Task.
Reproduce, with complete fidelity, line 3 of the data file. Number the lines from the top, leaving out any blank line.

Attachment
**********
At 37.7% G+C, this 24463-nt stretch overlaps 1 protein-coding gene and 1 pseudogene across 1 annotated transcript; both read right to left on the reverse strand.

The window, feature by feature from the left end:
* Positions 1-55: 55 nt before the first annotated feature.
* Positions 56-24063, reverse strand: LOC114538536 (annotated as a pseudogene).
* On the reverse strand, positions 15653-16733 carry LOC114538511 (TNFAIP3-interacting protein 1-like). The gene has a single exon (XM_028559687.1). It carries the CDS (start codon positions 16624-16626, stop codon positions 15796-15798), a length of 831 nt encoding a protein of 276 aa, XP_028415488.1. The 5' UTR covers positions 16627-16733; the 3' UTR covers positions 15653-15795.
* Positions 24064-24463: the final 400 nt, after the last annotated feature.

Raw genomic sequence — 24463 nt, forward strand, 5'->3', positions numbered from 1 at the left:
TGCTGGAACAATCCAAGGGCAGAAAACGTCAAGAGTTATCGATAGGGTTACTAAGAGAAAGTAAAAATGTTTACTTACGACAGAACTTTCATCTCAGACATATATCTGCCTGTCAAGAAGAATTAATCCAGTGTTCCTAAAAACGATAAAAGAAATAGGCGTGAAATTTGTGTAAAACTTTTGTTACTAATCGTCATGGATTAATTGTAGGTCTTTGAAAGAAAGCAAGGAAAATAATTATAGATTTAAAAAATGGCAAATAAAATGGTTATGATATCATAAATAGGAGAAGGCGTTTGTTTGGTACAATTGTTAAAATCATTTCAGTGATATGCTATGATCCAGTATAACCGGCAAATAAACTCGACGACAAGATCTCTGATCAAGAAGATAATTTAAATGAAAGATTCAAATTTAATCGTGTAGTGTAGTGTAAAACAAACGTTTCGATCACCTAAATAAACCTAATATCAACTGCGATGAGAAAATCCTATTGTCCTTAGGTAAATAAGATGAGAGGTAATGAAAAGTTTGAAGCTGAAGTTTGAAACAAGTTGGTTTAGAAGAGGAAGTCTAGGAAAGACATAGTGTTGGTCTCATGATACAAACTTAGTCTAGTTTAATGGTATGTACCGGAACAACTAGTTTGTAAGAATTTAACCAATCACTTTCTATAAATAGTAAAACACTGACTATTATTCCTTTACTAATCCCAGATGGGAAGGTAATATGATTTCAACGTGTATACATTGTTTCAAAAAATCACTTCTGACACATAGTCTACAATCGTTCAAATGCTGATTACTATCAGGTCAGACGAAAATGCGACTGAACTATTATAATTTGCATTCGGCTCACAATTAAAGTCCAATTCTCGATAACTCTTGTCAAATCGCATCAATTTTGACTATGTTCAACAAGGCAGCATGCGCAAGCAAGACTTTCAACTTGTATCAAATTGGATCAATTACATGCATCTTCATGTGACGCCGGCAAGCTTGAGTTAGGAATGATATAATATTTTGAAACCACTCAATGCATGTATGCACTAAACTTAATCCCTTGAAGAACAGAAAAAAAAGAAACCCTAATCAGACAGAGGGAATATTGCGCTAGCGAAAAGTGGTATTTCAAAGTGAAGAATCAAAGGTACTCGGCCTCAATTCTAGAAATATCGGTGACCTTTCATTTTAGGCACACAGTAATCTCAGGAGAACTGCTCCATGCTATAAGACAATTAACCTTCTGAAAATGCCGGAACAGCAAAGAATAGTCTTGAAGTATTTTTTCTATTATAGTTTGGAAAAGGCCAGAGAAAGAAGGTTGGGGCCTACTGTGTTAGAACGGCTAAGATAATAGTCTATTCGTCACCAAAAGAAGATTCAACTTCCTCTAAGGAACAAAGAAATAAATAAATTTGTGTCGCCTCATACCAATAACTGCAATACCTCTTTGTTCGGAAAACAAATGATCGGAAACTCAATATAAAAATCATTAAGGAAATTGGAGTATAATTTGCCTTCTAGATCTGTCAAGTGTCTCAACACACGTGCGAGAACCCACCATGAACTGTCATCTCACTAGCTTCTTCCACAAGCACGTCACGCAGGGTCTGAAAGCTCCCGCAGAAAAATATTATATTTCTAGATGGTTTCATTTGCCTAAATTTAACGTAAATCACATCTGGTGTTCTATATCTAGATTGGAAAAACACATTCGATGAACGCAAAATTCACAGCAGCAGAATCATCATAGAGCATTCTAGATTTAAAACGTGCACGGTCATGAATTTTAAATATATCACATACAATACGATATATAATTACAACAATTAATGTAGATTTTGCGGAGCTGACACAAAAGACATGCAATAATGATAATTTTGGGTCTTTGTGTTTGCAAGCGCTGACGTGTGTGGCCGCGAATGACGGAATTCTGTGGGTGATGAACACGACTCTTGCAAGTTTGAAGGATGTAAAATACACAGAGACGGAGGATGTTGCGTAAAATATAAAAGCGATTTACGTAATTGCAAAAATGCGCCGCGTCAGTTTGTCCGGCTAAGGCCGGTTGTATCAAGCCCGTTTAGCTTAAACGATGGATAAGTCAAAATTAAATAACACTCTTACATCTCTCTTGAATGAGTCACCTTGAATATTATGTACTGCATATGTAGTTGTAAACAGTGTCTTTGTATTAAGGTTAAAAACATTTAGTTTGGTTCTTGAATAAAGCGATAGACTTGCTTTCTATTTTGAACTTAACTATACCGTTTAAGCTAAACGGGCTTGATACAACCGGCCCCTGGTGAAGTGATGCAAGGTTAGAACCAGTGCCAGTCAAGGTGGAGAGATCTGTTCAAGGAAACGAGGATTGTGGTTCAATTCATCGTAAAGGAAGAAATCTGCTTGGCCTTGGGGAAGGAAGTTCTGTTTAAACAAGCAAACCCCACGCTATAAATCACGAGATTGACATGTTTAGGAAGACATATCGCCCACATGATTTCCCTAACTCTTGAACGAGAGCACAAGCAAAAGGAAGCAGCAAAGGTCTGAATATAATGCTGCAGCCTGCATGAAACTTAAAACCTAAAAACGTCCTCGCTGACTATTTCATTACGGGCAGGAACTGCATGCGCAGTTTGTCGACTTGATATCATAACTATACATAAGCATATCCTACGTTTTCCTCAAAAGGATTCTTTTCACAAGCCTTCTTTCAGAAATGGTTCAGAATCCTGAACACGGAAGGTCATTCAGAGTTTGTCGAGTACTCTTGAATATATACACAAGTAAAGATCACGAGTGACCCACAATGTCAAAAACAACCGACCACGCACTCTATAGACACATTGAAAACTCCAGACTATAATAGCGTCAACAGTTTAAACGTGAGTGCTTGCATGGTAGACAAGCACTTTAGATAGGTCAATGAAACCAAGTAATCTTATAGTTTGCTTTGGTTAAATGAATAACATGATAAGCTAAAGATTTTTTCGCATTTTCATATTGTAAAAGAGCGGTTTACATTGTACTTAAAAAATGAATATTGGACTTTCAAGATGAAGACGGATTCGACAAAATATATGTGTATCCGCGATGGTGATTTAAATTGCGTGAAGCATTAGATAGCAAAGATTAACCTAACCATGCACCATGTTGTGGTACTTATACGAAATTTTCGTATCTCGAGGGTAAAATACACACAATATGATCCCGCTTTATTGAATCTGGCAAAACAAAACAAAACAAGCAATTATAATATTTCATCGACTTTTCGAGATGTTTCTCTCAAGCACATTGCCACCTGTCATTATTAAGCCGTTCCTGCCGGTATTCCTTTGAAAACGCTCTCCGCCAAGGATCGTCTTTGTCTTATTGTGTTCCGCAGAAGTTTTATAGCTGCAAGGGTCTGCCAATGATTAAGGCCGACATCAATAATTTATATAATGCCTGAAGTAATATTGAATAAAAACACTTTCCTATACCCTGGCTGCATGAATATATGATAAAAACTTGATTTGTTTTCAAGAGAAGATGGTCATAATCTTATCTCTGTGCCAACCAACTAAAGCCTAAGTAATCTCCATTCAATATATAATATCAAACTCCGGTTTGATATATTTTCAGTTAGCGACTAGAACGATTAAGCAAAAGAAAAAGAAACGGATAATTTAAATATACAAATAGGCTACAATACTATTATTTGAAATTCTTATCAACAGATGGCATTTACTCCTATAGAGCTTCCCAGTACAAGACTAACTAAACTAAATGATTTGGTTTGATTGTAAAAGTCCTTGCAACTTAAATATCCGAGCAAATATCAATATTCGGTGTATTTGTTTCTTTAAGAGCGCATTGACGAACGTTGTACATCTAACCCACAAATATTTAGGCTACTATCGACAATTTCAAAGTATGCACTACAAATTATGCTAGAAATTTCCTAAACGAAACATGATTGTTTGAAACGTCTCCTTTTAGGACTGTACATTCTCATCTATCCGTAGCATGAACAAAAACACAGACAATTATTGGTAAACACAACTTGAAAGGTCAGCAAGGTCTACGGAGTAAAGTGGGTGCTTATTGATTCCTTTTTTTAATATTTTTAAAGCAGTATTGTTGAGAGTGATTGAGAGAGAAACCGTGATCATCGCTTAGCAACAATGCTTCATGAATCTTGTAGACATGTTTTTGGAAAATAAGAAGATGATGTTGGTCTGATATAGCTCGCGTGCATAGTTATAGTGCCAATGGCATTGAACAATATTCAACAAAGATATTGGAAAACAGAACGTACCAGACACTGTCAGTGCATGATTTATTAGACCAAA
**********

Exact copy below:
* Positions 1-55: 55 nt before the first annotated feature.